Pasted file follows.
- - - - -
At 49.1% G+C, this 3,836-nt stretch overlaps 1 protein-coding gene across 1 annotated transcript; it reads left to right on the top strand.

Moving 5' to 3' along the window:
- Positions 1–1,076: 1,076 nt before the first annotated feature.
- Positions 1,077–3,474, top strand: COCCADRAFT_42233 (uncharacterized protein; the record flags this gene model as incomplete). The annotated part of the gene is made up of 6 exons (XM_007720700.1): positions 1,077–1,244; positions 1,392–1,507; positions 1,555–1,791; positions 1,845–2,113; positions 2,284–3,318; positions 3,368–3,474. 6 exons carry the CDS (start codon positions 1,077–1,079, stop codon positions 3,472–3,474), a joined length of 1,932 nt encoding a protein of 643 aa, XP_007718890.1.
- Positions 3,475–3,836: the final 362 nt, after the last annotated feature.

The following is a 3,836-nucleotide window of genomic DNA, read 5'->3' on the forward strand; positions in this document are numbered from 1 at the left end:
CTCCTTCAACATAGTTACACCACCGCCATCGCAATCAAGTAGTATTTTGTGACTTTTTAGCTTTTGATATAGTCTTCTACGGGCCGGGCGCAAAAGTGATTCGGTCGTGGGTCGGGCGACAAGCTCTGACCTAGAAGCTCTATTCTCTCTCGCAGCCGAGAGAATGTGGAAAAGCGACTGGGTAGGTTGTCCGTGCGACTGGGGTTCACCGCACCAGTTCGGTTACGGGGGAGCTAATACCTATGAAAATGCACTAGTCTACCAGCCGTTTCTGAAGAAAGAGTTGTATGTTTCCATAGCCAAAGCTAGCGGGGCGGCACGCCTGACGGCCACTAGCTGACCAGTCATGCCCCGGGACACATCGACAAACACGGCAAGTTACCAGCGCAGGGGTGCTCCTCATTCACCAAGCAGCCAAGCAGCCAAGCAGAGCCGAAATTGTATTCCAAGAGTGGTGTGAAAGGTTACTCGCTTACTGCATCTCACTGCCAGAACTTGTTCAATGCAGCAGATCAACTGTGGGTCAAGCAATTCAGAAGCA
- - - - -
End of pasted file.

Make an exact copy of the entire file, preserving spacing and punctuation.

At 49.1% G+C, this 3,836-nt stretch overlaps 1 protein-coding gene across 1 annotated transcript; it reads left to right on the top strand.

Moving 5' to 3' along the window:
- Positions 1–1,076: 1,076 nt before the first annotated feature.
- Positions 1,077–3,474, top strand: COCCADRAFT_42233 (uncharacterized protein; the record flags this gene model as incomplete). The annotated part of the gene is made up of 6 exons (XM_007720700.1): positions 1,077–1,244; positions 1,392–1,507; positions 1,555–1,791; positions 1,845–2,113; positions 2,284–3,318; positions 3,368–3,474. 6 exons carry the CDS (start codon positions 1,077–1,079, stop codon positions 3,472–3,474), a joined length of 1,932 nt encoding a protein of 643 aa, XP_007718890.1.
- Positions 3,475–3,836: the final 362 nt, after the last annotated feature.

The following is a 3,836-nucleotide window of genomic DNA, read 5'->3' on the forward strand; positions in this document are numbered from 1 at the left end:
CTCCTTCAACATAGTTACACCACCGCCATCGCAATCAAGTAGTATTTTGTGACTTTTTAGCTTTTGATATAGTCTTCTACGGGCCGGGCGCAAAAGTGATTCGGTCGTGGGTCGGGCGACAAGCTCTGACCTAGAAGCTCTATTCTCTCTCGCAGCCGAGAGAATGTGGAAAAGCGACTGGGTAGGTTGTCCGTGCGACTGGGGTTCACCGCACCAGTTCGGTTACGGGGGAGCTAATACCTATGAAAATGCACTAGTCTACCAGCCGTTTCTGAAGAAAGAGTTGTATGTTTCCATAGCCAAAGCTAGCGGGGCGGCACGCCTGACGGCCACTAGCTGACCAGTCATGCCCCGGGACACATCGACAAACACGGCAAGTTACCAGCGCAGGGGTGCTCCTCATTCACCAAGCAGCCAAGCAGCCAAGCAGAGCCGAAATTGTATTCCAAGAGTGGTGTGAAAGGTTACTCGCTTACTGCATCTCACTGCCAGAACTTGTTCAATGCAGCAGATCAACTGTGGGTCAAGCAATTCAGAAGCA